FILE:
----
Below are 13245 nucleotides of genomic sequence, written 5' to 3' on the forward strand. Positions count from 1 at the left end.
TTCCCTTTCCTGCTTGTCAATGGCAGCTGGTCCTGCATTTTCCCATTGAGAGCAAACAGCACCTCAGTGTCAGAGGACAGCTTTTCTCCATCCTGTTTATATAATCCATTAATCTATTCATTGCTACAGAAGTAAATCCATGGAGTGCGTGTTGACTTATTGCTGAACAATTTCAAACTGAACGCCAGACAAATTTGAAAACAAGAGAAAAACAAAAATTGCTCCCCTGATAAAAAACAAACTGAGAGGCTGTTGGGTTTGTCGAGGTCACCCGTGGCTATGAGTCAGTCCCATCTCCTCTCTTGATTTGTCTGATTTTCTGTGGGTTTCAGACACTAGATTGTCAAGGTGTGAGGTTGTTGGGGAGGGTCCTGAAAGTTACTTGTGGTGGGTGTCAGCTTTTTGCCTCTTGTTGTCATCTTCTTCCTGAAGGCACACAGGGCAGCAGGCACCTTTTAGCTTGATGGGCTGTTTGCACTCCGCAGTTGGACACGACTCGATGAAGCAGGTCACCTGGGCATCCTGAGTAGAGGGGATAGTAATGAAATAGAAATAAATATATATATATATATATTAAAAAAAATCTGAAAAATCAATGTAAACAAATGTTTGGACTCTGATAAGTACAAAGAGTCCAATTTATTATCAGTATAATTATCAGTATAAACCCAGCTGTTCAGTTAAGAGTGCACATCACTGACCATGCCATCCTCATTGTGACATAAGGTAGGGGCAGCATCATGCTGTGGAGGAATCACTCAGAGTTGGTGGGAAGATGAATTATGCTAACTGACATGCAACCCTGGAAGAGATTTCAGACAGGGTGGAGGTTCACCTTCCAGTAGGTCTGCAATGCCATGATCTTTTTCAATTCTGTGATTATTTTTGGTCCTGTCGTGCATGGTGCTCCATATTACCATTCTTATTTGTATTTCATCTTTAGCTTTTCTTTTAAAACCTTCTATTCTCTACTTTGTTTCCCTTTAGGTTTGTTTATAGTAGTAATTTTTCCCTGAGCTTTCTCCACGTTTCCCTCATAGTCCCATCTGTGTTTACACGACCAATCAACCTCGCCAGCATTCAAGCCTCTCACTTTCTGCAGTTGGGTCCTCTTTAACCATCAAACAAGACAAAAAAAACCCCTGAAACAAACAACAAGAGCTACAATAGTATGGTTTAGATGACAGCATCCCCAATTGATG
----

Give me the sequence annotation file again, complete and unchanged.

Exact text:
Below are 13245 nucleotides of genomic sequence, written 5' to 3' on the forward strand. Positions count from 1 at the left end.
TTCCCTTTCCTGCTTGTCAATGGCAGCTGGTCCTGCATTTTCCCATTGAGAGCAAACAGCACCTCAGTGTCAGAGGACAGCTTTTCTCCATCCTGTTTATATAATCCATTAATCTATTCATTGCTACAGAAGTAAATCCATGGAGTGCGTGTTGACTTATTGCTGAACAATTTCAAACTGAACGCCAGACAAATTTGAAAACAAGAGAAAAACAAAAATTGCTCCCCTGATAAAAAACAAACTGAGAGGCTGTTGGGTTTGTCGAGGTCACCCGTGGCTATGAGTCAGTCCCATCTCCTCTCTTGATTTGTCTGATTTTCTGTGGGTTTCAGACACTAGATTGTCAAGGTGTGAGGTTGTTGGGGAGGGTCCTGAAAGTTACTTGTGGTGGGTGTCAGCTTTTTGCCTCTTGTTGTCATCTTCTTCCTGAAGGCACACAGGGCAGCAGGCACCTTTTAGCTTGATGGGCTGTTTGCACTCCGCAGTTGGACACGACTCGATGAAGCAGGTCACCTGGGCATCCTGAGTAGAGGGGATAGTAATGAAATAGAAATAAATATATATATATATATATTAAAAAAAATCTGAAAAATCAATGTAAACAAATGTTTGGACTCTGATAAGTACAAAGAGTCCAATTTATTATCAGTATAATTATCAGTATAAACCCAGCTGTTCAGTTAAGAGTGCACATCACTGACCATGCCATCCTCATTGTGACATAAGGTAGGGGCAGCATCATGCTGTGGAGGAATCACTCAGAGTTGGTGGGAAGATGAATTATGCTAACTGACATGCAACCCTGGAAGAGATTTCAGACAGGGTGGAGGTTCACCTTCCAGTAGGTCTGCAATGCCATGATCTTTTTCAATTCTGTGATTATTTTTGGTCCTGTCGTGCATGGTGCTCCATATTACCATTCTTATTTGTATTTCATCTTTAGCTTTTCTTTTAAAACCTTCTATTCTCTACTTTGTTTCCCTTTAGGTTTGTTTATAGTAGTAATTTTTCCCTGAGCTTTCTCCACGTTTCCCTCATAGTCCCATCTGTGTTTACACGACCAATCAACCTCGCCAGCATTCAAGCCTCTCACTTTCTGCAGTTGGGTCCTCTTTAACCATCAAACAAGACAAAAAAAACCCCTGAAACAAACAACAAGAGCTACAATAGTATGGTTTAGATGACAGCATCCCCAATTGATG